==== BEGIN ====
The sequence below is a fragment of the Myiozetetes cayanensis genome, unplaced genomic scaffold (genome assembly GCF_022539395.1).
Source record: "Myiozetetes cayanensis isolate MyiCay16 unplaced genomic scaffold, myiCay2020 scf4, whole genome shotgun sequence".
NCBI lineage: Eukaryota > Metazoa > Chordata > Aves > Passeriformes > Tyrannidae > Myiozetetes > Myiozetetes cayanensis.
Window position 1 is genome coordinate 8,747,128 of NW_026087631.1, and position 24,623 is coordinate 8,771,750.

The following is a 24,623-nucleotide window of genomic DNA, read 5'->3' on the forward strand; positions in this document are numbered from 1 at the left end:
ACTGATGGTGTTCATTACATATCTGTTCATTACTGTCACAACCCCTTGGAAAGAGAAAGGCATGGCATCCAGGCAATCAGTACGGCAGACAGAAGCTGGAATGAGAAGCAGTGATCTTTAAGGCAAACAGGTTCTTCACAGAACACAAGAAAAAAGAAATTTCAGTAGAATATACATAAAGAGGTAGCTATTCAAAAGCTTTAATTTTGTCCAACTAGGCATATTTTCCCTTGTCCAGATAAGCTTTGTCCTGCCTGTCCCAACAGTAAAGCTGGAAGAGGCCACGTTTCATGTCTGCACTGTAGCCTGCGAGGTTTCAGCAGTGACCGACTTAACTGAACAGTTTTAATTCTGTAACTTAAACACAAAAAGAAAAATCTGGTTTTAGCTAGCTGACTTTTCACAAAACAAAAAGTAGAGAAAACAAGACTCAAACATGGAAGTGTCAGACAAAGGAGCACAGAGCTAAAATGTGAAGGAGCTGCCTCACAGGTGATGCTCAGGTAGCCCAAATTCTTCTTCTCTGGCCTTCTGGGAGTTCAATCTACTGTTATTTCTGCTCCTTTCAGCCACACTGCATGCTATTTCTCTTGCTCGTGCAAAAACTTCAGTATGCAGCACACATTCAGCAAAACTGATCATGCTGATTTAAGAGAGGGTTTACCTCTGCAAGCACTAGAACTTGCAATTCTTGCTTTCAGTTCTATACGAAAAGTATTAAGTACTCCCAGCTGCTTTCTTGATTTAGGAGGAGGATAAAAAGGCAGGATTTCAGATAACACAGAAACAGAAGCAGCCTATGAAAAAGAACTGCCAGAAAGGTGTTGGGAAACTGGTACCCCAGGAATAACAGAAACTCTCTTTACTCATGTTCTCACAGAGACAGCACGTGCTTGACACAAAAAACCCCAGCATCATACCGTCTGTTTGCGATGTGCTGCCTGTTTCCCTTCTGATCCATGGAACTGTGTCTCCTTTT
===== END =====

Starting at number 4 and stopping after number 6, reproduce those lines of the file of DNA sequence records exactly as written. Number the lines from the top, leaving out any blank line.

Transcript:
Window position 1 is genome coordinate 8,747,128 of NW_026087631.1, and position 24,623 is coordinate 8,771,750.

The following is a 24,623-nucleotide window of genomic DNA, read 5'->3' on the forward strand; positions in this document are numbered from 1 at the left end:
ACTGATGGTGTTCATTACATATCTGTTCATTACTGTCACAACCCCTTGGAAAGAGAAAGGCATGGCATCCAGGCAATCAGTACGGCAGACAGAAGCTGGAATGAGAAGCAGTGATCTTTAAGGCAAACAGGTTCTTCACAGAACACAAGAAAAAAGAAATTTCAGTAGAATATACATAAAGAGGTAGCTATTCAAAAGCTTTAATTTTGTCCAACTAGGCATATTTTCCCTTGTCCAGATAAGCTTTGTCCTGCCTGTCCCAACAGTAAAGCTGGAAGAGGCCACGTTTCATGTCTGCACTGTAGCCTGCGAGGTTTCAGCAGTGACCGACTTAACTGAACAGTTTTAATTCTGTAACTTAAACACAAAAAGAAAAATCTGGTTTTAGCTAGCTGACTTTTCACAAAACAAAAAGTAGAGAAAACAAGACTCAAACATGGAAGTGTCAGACAAAGGAGCACAGAGCTAAAATGTGAAGGAGCTGCCTCACAGGTGATGCTCAGGTAGCCCAAATTCTTCTTCTCTGGCCTTCTGGGAGTTCAATCTACTGTTATTTCTGCTCCTTTCAGCCACACTGCATGCTATTTCTCTTGCTCGTGCAAAAACTTCAGTATGCAGCACACATTCAGCAAAACTGATCATGCTGATTTAAGAGAGGGTTTACCTCTGCAAGCACTAGAACTTGCAATTCTTGCTTTCAGTTCTATACGAAAAGTATTAAGTACTCCCAGCTGCTTTCTTGATTTAGGAGGAGGATAAAAAGGCAGGATTTCAGATAACACAGAAACAGAAGCAGCCTATGAAAAAGAACTGCCAGAAAGGTGTTGGGAAACTGGTACCCCAGGAATAACAGAAACTCTCTTTACTCATGTTCTCACAGAGACAGCACGTGCTTGACACAAAAAACCCCAGCATCATACCGTCTGTTTGCGATGTGCTGCCTGTTTCCCTTCTGATCCATGGAACTGTGTCTCCTTTT